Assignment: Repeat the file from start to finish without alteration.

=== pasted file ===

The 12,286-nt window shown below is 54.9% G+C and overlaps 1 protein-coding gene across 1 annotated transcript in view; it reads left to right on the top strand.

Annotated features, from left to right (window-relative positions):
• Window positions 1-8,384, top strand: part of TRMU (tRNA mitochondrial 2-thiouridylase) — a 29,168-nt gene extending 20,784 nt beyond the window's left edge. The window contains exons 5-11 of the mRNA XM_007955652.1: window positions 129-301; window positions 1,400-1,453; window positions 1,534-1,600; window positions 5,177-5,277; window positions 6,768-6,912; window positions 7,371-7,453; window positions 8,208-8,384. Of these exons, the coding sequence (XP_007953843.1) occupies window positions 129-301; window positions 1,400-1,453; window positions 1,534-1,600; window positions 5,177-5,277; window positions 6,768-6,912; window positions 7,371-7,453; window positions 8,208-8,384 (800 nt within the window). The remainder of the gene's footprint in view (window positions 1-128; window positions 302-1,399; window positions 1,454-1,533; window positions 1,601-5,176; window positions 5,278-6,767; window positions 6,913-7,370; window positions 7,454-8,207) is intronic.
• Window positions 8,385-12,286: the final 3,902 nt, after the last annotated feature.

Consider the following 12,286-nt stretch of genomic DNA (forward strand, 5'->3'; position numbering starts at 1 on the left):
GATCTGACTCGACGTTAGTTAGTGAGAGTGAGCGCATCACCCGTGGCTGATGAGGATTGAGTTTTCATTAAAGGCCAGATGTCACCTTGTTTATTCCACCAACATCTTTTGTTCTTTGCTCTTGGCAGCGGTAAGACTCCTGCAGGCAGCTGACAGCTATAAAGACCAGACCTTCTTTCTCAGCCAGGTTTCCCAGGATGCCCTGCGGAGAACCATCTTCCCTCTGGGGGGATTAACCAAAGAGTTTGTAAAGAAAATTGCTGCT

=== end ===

The 12,286-nt window shown below is 54.9% G+C and overlaps 1 protein-coding gene across 1 annotated transcript in view; it reads left to right on the top strand.

Annotated features, from left to right (window-relative positions):
• Window positions 1-8,384, top strand: part of TRMU (tRNA mitochondrial 2-thiouridylase) — a 29,168-nt gene extending 20,784 nt beyond the window's left edge. The window contains exons 5-11 of the mRNA XM_007955652.1: window positions 129-301; window positions 1,400-1,453; window positions 1,534-1,600; window positions 5,177-5,277; window positions 6,768-6,912; window positions 7,371-7,453; window positions 8,208-8,384. Of these exons, the coding sequence (XP_007953843.1) occupies window positions 129-301; window positions 1,400-1,453; window positions 1,534-1,600; window positions 5,177-5,277; window positions 6,768-6,912; window positions 7,371-7,453; window positions 8,208-8,384 (800 nt within the window). The remainder of the gene's footprint in view (window positions 1-128; window positions 302-1,399; window positions 1,454-1,533; window positions 1,601-5,176; window positions 5,278-6,767; window positions 6,913-7,370; window positions 7,454-8,207) is intronic.
• Window positions 8,385-12,286: the final 3,902 nt, after the last annotated feature.

Consider the following 12,286-nt stretch of genomic DNA (forward strand, 5'->3'; position numbering starts at 1 on the left):
GATCTGACTCGACGTTAGTTAGTGAGAGTGAGCGCATCACCCGTGGCTGATGAGGATTGAGTTTTCATTAAAGGCCAGATGTCACCTTGTTTATTCCACCAACATCTTTTGTTCTTTGCTCTTGGCAGCGGTAAGACTCCTGCAGGCAGCTGACAGCTATAAAGACCAGACCTTCTTTCTCAGCCAGGTTTCCCAGGATGCCCTGCGGAGAACCATCTTCCCTCTGGGGGGATTAACCAAAGAGTTTGTAAAGAAAATTGCTGCT